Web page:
The following examples are included in order to further illustrate the invention.

EXAMPLE 1 Preparation of the reagent system 66.0 grams of oxalic acid are dissolved in sufiicient ethyl alcohol to give a final volume of 260 ml. The resulting solution is heated to about 45 0., about 2.7 grams of p-dimethylarninobenzaldehyde are added and the solution is then allowed to cool.

EXAMPLE 2 Preparation of the test strip Suitable bibulous material such as Whatman No. 3 filter paper is saturated and thoroughly impregnated with the reagent system prepared in accordance with Example 1. The wetted filter paper is allowed to air dry at room temperature and the increase in dry weight is found to be about 20%. To facilitate packaging into bottles, it is cut into small strips having a length of about 4 inches and a width of about inch.

EXAMPLE 3 Use of the reagent strips One to two loopfuls of the unknown bacteria which has previously been grown on a nutrient agar slant or a nutrient broth containing tryptophane are placed on the area of the strip which has been impregnated with the reagent system. A pink to red color develops within five to ten seconds indicating the presence of indole.

It is understood that the foregoing detailed description is given merely by way of illustration and that many variations may be made therein without departing from the spirit of our invention.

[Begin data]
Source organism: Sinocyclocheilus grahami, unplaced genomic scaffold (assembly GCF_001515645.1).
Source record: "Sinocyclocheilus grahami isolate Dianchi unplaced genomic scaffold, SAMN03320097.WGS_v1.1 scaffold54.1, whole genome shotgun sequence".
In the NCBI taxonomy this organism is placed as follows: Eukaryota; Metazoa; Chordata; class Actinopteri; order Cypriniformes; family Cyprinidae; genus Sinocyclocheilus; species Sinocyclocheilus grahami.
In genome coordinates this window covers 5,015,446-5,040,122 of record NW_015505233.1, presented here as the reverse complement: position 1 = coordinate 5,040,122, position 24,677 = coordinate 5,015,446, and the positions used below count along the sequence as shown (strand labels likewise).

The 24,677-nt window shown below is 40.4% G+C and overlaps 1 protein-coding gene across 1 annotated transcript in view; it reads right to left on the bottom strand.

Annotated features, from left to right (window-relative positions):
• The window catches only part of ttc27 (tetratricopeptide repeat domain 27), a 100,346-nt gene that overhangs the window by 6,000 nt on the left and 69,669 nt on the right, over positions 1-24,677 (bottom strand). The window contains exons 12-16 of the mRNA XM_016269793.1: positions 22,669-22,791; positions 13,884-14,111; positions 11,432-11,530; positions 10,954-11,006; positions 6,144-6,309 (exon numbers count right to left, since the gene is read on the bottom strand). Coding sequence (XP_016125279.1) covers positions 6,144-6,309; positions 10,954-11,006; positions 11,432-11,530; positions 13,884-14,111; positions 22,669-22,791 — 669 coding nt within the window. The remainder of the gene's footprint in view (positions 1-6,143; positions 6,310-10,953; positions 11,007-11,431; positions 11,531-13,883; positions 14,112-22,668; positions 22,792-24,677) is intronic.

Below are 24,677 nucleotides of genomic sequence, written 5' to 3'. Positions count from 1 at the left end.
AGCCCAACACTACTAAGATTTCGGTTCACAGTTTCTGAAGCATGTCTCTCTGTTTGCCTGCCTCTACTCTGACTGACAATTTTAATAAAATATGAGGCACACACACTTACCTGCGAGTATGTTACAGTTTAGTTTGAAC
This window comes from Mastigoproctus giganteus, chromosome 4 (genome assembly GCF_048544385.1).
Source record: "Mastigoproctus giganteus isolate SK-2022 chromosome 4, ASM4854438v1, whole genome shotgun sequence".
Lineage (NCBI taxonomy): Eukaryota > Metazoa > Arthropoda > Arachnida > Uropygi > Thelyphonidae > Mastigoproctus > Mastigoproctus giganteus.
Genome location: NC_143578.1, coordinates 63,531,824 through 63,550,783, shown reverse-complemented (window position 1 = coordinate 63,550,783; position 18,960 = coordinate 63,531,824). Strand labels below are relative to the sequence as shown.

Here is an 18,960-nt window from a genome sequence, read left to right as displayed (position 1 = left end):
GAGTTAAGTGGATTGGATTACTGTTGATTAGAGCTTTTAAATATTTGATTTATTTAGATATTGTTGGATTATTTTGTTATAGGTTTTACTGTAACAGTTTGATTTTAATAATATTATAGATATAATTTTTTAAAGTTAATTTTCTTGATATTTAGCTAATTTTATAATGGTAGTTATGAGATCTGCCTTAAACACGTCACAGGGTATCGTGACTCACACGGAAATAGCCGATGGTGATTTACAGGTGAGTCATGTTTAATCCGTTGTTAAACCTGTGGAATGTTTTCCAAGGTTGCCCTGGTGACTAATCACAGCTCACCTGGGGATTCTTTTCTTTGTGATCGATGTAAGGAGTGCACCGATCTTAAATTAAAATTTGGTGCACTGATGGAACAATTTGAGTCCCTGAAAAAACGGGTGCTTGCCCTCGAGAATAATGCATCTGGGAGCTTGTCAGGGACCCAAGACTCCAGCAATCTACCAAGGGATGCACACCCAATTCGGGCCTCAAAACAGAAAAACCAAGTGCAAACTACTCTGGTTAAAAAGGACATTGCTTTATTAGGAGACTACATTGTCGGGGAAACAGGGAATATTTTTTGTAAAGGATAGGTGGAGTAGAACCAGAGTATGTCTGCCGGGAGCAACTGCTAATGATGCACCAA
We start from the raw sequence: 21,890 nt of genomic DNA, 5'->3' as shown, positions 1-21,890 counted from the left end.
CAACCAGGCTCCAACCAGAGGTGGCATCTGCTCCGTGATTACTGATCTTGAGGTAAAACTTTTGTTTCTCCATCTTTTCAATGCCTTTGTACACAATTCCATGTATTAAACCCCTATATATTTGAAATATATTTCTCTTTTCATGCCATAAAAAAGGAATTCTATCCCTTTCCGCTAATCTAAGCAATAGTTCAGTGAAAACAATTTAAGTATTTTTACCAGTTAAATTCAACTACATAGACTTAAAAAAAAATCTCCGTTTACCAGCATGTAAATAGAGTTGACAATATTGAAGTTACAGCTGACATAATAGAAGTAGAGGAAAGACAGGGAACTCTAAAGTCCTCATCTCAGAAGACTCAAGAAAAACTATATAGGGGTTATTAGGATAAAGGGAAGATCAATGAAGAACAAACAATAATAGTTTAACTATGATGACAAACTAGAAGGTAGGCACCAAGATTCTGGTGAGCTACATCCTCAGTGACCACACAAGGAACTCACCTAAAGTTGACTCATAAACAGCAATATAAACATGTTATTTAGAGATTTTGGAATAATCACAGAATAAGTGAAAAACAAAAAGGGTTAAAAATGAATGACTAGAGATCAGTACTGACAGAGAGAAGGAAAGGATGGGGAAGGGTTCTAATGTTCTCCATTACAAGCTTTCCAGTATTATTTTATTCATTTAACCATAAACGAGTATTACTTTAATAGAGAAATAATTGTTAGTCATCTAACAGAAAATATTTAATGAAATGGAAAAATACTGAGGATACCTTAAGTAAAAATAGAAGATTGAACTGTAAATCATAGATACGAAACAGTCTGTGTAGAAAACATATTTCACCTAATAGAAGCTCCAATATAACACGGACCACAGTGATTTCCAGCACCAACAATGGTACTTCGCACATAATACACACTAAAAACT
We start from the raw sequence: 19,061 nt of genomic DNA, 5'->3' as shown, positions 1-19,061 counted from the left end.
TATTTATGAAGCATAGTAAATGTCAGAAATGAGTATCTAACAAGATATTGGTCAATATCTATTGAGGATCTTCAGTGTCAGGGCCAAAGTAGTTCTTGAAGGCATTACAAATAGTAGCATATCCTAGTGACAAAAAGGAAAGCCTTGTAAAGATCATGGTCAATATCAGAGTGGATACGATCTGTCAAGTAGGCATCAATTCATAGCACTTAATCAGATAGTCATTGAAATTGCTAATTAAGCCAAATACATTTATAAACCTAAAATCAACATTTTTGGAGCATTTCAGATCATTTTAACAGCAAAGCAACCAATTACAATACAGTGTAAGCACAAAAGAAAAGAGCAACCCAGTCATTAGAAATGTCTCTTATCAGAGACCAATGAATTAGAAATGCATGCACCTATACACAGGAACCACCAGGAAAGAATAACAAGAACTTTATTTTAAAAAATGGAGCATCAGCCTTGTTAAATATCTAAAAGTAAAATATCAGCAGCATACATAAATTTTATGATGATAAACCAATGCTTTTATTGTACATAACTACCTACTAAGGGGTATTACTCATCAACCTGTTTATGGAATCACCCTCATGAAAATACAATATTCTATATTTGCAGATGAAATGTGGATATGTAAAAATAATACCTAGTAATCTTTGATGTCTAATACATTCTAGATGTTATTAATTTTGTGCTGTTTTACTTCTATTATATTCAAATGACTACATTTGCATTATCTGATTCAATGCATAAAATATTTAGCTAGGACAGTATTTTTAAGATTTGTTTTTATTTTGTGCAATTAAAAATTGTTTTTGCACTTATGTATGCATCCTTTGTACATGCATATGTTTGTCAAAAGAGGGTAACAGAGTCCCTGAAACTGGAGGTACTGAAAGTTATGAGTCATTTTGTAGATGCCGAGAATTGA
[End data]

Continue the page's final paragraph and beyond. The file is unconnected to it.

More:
Having described our invention, what we desire to secure by Letters Patent is:

1. A diagnostic preparation for the rapid and positive detection of indole which comprises a strip of a bibulous material impregnated with p-dimethylaminobenzaldehyde and oxalic acid.

2. A diagnostic preparation for the rapid and positive detection of indole which comprises a dry strip of a bibulous material previously impregnated with a 10 to 40% by weight solution of oxalic acid and a 1 to 10% by weight solution of p-dimethylaminobenzaldehyde in an inert volatile solvent followed by drying.

3. Process for the detection of indole produced by microorganisms which comprises allowing the test strip as defined in claim 2 to come in contact with an unknown organism and observing the color formed.

References Cited Knowlton et 211., Use of a Modified Ehrlichs Reagent for Measurement of Indolic Compounds, Analytical Chemistry, vol. 32, No. 6, May 1960, pp. 666-668.

MORRIS O. WOLK, Primary Examiner.

R. E. SERWIN, Assistant Examiner.

Non-Patent Citations
Reference
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Referenced by
Citing PatentFiling datePublication dateApplicantTitle
US3630680 *Oct 18, 1968Dec 28, 1971Boehringer Mannheim GmbhDiagnostic agents for the detection of urobilinogen materials in body fluids
US3634198 *Feb 27, 1968Jan 11, 1972Andrew TruhanDetection of urinary tract infections
US3645853 *Jun 24, 1969Feb 29, 1972Warner Lambert CoDiagnostic composition and method for the detection of nitrate reduction
US3955926 *Feb 12, 1973May 11, 1976Merck Patent Gesellschaft Mit Beschrankter HaftungProcess and quick-action reagent for the detection of narcotics
Classifications
U.S. Classification435/34, 436/96, 435/805, 435/38, 422/534, 422/400
International ClassificationG01N31/22, C07D209/04, G01N33/52
Cooperative ClassificationC07D209/04, Y10S435/805, G01N31/22, G01N33/52
European ClassificationG01N33/52, G01N31/22, C07D209/04